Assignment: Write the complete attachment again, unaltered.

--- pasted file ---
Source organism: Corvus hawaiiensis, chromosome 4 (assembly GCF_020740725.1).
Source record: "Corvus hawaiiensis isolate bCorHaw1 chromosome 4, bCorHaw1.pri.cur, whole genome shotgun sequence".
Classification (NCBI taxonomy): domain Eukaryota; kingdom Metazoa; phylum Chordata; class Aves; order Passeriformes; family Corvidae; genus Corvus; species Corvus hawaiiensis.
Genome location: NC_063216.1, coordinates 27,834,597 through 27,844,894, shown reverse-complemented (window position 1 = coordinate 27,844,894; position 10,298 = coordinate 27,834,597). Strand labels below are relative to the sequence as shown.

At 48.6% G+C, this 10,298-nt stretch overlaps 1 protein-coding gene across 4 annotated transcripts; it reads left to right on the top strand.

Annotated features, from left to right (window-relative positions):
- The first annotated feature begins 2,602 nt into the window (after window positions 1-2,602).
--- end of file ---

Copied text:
Source organism: Corvus hawaiiensis, chromosome 4 (assembly GCF_020740725.1).
Source record: "Corvus hawaiiensis isolate bCorHaw1 chromosome 4, bCorHaw1.pri.cur, whole genome shotgun sequence".
Classification (NCBI taxonomy): domain Eukaryota; kingdom Metazoa; phylum Chordata; class Aves; order Passeriformes; family Corvidae; genus Corvus; species Corvus hawaiiensis.
Genome location: NC_063216.1, coordinates 27,834,597 through 27,844,894, shown reverse-complemented (window position 1 = coordinate 27,844,894; position 10,298 = coordinate 27,834,597). Strand labels below are relative to the sequence as shown.

At 48.6% G+C, this 10,298-nt stretch overlaps 1 protein-coding gene across 4 annotated transcripts; it reads left to right on the top strand.

Annotated features, from left to right (window-relative positions):
- The first annotated feature begins 2,602 nt into the window (after window positions 1-2,602).